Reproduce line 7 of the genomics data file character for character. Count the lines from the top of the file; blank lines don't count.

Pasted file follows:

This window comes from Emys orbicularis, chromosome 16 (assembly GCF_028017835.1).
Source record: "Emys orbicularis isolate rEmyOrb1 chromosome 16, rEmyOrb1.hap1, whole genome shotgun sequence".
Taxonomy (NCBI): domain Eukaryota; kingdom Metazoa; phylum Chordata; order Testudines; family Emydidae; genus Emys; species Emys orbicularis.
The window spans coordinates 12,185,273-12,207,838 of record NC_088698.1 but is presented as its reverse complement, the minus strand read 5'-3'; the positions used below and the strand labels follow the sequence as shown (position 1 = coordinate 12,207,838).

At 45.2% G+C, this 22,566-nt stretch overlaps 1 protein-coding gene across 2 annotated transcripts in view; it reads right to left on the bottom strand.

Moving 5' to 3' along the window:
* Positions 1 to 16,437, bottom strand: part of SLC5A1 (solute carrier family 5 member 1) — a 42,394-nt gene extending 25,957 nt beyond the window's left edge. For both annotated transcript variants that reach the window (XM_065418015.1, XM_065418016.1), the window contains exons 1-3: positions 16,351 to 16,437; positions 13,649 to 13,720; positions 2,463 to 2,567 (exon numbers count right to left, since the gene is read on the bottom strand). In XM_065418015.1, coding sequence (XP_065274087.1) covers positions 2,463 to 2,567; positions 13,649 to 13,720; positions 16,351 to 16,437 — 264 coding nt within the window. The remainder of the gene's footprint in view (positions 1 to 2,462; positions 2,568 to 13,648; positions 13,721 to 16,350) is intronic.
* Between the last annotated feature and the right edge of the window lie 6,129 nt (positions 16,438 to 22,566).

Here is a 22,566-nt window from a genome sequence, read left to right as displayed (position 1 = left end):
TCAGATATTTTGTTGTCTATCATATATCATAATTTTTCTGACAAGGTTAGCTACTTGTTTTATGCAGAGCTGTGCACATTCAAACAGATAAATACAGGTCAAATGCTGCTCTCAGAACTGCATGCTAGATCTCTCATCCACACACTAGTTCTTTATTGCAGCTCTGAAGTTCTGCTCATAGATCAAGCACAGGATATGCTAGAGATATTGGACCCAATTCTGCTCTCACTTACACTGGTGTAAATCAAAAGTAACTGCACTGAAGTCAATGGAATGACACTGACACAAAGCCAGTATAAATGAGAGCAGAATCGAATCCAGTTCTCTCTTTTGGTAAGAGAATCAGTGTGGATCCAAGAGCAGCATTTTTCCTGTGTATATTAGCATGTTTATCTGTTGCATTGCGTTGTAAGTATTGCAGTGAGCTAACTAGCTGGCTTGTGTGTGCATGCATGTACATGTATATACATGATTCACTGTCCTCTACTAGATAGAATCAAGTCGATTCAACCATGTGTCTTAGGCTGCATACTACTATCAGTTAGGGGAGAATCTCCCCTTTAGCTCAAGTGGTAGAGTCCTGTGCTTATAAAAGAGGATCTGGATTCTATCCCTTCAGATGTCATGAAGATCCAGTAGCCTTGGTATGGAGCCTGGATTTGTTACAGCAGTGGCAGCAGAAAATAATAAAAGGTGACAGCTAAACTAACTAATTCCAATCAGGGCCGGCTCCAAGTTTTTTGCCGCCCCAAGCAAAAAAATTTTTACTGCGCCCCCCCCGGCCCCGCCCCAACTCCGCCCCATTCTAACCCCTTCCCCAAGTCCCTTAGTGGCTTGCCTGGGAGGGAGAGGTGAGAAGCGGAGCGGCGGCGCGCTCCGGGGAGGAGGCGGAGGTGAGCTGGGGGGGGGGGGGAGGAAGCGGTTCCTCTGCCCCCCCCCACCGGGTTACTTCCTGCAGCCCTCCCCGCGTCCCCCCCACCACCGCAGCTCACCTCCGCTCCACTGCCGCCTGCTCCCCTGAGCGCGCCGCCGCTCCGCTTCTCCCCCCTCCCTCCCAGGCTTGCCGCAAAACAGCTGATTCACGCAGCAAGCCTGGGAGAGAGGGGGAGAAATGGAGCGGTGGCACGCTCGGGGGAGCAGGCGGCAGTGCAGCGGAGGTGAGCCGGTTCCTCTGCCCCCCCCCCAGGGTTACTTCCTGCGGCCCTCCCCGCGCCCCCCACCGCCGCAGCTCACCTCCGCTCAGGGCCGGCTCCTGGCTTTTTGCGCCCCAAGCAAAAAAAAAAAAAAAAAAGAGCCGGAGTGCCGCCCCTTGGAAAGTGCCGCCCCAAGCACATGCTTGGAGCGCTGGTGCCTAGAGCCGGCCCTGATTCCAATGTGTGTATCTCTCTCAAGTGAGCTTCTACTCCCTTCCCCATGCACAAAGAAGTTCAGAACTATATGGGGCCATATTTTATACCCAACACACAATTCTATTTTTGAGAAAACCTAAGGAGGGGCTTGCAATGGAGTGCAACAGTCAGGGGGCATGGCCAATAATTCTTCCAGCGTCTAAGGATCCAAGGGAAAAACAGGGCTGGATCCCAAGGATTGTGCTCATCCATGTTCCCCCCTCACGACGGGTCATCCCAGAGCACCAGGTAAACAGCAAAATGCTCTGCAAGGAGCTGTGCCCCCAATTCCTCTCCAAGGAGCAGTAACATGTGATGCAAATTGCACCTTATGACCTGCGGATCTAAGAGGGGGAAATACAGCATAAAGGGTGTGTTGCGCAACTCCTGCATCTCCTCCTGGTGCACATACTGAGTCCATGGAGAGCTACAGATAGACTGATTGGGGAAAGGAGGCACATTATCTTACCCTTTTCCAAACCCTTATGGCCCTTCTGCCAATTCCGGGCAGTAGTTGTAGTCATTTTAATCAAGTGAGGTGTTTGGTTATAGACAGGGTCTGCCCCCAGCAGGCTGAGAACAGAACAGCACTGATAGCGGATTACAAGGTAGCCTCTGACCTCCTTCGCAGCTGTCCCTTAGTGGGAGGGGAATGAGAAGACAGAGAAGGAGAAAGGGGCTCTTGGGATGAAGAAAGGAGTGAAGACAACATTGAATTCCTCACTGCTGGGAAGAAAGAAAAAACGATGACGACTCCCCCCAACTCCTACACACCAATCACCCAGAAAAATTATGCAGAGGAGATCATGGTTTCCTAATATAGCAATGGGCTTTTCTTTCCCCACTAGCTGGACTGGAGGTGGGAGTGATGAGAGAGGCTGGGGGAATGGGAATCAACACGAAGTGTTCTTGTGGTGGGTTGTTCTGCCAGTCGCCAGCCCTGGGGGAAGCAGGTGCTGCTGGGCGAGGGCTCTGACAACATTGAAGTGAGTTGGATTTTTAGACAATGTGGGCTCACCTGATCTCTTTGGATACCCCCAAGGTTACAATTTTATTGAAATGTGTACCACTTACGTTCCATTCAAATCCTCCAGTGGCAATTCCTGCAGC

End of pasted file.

* Positions 1 to 16,437, bottom strand: part of SLC5A1 (solute carrier family 5 member 1) — a 42,394-nt gene extending 25,957 nt beyond the window's left edge. For both annotated transcript variants that reach the window (XM_065418015.1, XM_065418016.1), the window contains exons 1-3: positions 16,351 to 16,437; positions 13,649 to 13,720; positions 2,463 to 2,567 (exon numbers count right to left, since the gene is read on the bottom strand). In XM_065418015.1, coding sequence (XP_065274087.1) covers positions 2,463 to 2,567; positions 13,649 to 13,720; positions 16,351 to 16,437 — 264 coding nt within the window. The remainder of the gene's footprint in view (positions 1 to 2,462; positions 2,568 to 13,648; positions 13,721 to 16,350) is intronic.